Home care could lose human touch

Home care price caps will impact face-to-face care management, says industry expert.

Price caps will impact face-to-face home care management, says industry expert.

“Human connection is one of the principal features that both our employees want and our customers want,” said Helen Kemp – general manager community health and care at not-for-profit provider Benetas. “But in a Support at Home environment – which I think is going to be a low-cost high-volume kind of play – that human connection might be lost.”

Speaking to Australian Ageing Agenda, Ms Kemp added: “The challenge for the sector is how do you deliver that human connection in a price-constrained environment.”  

The pricing constraints of Support at Home would mean providers would have to deliver services differently, said Ms Kemp. “Not as much face-to-face contact – it could be more virtual contact.”

AAA spoke to Ms Kemp during last week’s Aged & Community Care Reform conference – a two-day online event hosted by advocacy group Council on the Ageing Australia.

She told AAA the new in-home care program’s design – currently being reviewed by the Aged Care Taskforce – would also see services standardised. “I think it means we will be forced into homogenising services, so there won’t be a price premium for quality.”

Helen Kemp

Ms Kemp said clients wanting extra services would most likely have to pay out of their own pockets. “If people are wanting a greater number of services, they’re probably going to have to pay for it,” she said.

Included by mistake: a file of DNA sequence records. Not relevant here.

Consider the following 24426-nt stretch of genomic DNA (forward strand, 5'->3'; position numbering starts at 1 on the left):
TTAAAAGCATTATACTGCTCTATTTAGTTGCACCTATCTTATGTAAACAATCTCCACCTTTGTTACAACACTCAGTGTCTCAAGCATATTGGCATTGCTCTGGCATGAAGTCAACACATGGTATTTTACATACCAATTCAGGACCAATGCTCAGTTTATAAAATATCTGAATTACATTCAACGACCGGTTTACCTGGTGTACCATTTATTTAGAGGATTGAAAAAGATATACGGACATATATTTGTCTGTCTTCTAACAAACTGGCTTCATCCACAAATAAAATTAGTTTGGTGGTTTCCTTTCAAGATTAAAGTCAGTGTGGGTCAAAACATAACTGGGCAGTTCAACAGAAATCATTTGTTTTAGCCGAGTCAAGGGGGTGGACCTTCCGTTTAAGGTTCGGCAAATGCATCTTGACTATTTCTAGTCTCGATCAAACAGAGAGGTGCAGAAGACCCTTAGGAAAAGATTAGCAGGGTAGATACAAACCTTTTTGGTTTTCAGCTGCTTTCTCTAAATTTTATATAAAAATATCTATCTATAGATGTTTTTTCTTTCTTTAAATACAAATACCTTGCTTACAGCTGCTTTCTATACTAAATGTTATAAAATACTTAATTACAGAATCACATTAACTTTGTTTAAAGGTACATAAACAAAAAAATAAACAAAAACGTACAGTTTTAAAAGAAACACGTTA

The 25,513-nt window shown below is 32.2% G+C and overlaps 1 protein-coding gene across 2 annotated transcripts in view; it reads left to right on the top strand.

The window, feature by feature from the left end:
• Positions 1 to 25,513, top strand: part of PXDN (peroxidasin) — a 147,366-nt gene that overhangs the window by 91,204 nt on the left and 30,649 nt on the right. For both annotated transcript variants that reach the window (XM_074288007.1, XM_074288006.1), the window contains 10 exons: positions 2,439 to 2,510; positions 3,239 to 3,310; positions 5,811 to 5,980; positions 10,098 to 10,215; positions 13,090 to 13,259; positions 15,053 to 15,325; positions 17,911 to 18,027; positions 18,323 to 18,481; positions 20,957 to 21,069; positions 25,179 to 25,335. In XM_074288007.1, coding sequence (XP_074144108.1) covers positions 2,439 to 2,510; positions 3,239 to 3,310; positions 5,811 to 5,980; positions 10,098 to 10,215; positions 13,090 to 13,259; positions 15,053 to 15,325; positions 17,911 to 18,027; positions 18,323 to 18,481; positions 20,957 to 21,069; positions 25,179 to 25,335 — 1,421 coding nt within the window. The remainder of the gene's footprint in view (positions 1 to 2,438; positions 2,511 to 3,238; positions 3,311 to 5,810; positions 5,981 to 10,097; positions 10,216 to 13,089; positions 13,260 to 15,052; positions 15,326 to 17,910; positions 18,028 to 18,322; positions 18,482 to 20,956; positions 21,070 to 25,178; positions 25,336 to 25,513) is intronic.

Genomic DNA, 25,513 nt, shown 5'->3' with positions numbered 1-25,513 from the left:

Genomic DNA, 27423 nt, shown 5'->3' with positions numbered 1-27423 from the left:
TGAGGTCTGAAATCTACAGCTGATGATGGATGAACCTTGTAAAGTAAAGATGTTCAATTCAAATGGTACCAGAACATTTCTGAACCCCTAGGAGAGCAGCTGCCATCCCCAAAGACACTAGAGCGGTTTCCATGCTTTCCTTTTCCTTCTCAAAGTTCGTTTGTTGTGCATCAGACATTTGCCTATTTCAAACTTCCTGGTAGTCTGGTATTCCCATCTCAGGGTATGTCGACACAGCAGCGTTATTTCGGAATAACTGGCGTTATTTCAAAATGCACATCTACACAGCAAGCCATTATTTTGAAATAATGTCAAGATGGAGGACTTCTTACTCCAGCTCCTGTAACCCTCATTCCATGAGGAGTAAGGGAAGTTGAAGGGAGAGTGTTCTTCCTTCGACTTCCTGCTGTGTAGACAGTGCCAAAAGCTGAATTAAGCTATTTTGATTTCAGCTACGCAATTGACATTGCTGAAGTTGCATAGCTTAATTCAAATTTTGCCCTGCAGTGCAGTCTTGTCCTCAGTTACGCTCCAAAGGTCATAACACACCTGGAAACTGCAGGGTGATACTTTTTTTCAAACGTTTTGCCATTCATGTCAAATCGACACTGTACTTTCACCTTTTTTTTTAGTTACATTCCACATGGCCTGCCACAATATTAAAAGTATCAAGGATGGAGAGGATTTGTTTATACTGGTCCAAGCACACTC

“There are a lot of conversations with the Aged Care Taskforce at the moment around co-payments and user payments particularly in what’s going to be the burgeoning population of aged care recipients coming through the system and the affordability for government.”

Ms Kemp – who has more than 20 years’ experience in health and aged care – said the Support at Home model, which kicks in July 2025, will force providers to rethink how they do business.

“Providers have to be sitting back and thinking about the high-touch components our clients want, the affordability of that. How our carers interact with our clients and the number of times that they can do that and how that is going to impact the services that we deliver.”

There is also the next generation of clients to consider, said Ms Kemp. “Our future customer base is going to change enormously in terms of their expectations. The baby boomers are going to have a very different expectation of services – and probably more capacity to pay.”

To meet the boomers’ expectations, providers will need to embrace smart tech, said Ms Kemp. “They’re going to have to be able to use technology to deliver cheaper and more efficient services.”

How technology will reshape the sector is relatively unknown, she added. “We are the first generation of AI. What the second and third generations may deliver could be really interesting. We haven’t yet seen or realised how that might actually impact the future because we’ve only just started.”

Despite the uncertainties facing the home care sector, Ms Kemp told AAA she remains upbeat about the future. “I’m very hopeful,” she said. “And I’m very optimistic.”

Comment on the story below. Follow Australian Ageing Agenda on FacebookX (Twitter) and LinkedIn, sign up to our twice-weekly newsletter and subscribe to AAA magazine for the complete aged care picture.  

Tags: AI, helen kemp, home care, price caps,

Leave a Reply

Your email address will not be published. Required fields are marked *